Harvey Kuenn's trouble is different, say the diagnosticians. They hold that Harvey was deluded by the 12 home runs he hit last year, the first time in his career he reached double figures in homers. Of course, this was only four homers more than his previous one-season high of eight, but it sounded like a good deal more and got Harvey to thinking that he could hit even more home runs if he swung just a bit harder. Result: he no longer meets the ball with that clean, flat, vicious swing that sent line drives crackling to all fields. Now, as the pitcher throws, Kuenn takes a little extra hitch to get more power; in doing so he throws his timing off and fails to meet the ball cleanly.

Whatever the reasons, the fact remains: the Tigers aren't hitting. They aren't scoring runs. They aren't winning. And Detroit isn't at all happy about it.

What's the remedy? Since time immemorial baseball owners have taken the easy way out in times of duress and have fired the manager. Why the manager? Because he is publicized as the leader of the team. If the team fails, it must be the manager's fault. Any fan can tell you that.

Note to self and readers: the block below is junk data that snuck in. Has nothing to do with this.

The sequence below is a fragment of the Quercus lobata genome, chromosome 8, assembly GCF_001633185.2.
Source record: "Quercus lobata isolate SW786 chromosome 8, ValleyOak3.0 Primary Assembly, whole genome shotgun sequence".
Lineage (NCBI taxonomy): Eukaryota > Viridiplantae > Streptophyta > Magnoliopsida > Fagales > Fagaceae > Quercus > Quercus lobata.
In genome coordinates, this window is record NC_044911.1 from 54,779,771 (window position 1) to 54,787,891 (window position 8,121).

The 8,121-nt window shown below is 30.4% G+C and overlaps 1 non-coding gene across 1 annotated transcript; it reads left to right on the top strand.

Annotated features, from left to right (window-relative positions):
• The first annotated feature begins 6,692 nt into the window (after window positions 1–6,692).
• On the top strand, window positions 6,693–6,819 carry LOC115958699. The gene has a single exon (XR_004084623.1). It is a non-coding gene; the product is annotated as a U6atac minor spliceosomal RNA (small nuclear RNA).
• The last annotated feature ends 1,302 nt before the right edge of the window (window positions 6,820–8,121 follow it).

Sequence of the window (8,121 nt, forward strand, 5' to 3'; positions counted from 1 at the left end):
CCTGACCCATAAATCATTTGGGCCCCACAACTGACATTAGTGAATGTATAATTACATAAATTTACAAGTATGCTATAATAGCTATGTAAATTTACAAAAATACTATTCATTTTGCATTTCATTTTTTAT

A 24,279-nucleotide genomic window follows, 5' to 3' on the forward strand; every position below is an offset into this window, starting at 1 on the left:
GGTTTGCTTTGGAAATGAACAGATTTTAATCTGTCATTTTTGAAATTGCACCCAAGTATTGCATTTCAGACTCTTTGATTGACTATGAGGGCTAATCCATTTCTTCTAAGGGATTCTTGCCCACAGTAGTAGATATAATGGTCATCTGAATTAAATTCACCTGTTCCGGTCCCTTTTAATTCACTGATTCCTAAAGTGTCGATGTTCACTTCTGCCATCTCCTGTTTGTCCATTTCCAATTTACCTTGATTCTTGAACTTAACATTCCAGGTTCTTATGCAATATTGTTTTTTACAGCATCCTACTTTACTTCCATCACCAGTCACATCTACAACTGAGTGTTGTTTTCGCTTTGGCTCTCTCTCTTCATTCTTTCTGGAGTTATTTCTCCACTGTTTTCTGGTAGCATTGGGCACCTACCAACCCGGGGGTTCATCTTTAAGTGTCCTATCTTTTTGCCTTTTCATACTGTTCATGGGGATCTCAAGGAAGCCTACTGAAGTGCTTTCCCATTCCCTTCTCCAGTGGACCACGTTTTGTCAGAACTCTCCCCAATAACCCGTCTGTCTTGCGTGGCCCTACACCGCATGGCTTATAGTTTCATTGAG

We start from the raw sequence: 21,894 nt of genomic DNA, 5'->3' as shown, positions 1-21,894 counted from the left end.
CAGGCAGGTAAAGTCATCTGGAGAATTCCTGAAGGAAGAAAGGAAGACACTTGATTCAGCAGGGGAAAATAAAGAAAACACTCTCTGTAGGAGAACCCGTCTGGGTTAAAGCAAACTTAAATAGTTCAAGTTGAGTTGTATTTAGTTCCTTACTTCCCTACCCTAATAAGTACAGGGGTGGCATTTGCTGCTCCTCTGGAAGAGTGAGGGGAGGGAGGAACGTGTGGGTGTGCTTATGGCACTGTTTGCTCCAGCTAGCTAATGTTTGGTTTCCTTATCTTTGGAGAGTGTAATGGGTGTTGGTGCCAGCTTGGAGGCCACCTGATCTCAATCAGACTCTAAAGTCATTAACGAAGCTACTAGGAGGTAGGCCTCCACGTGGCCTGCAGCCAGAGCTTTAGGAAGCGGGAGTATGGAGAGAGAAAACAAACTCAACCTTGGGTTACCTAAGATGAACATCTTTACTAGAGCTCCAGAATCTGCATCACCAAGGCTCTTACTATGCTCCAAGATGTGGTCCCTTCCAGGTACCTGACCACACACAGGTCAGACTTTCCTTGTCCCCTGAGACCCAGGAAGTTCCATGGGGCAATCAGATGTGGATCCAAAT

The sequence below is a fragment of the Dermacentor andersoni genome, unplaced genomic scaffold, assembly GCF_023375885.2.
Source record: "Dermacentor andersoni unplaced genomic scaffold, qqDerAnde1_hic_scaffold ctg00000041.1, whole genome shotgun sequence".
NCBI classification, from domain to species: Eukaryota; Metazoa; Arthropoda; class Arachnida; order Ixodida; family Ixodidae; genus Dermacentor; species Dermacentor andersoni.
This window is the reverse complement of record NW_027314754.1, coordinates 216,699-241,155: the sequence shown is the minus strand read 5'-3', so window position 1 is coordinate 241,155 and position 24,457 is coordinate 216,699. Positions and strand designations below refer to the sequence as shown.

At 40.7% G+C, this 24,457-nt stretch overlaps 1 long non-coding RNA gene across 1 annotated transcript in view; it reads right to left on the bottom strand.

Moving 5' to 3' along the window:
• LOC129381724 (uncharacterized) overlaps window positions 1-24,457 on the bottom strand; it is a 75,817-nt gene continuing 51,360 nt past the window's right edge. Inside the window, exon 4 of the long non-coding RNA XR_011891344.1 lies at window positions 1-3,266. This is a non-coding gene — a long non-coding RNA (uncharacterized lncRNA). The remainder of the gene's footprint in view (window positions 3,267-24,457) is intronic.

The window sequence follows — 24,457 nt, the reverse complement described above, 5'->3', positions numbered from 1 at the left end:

Last week in Detroit, for instance, there were two taxicab drivers. Each declared he was a dedicated Tiger fan. The Tuesday cab driver said the Tigers' troubles were Manager Jack Tighe's fault: "He's too soft on the players. They have it too easy. He ought to stir them up." The Wednesday cab driver also blamed Jack Tighe: "He's always bawling those guys out. How can they play ball? There's dissension on the club."

Ridiculous as each unsupported opinion may sound, it sometimes reaches the ears and affects the judgement of club owners. Arnold Johnson, the businessman who owns the Kansas City Athletics, fired Lou Boudreau because he felt Boudreau's personality was a prime reason for the precipitous decline in Kansas City attendance. Ignoring the possibility that the decline in attendance in Kansas City might be a normal reaction to a miserable eighth-place ball club (and apparently deciding not to explore the reasons why it was a miserable eighth-place ball club), Johnson exiled Boudreau from Kansas City.

Such tactics are not lost on managers. Kerby Farrell, the wizened, somewhat eccentric manager of the Cleveland Indians—who has been having troubles of his own this year—brought his Indians into Detroit last week just after Boudreau and Pittsburgh's Bobby Bragan had been fired. Both Boudreau and Bragan had been succeeded by their third base coaches.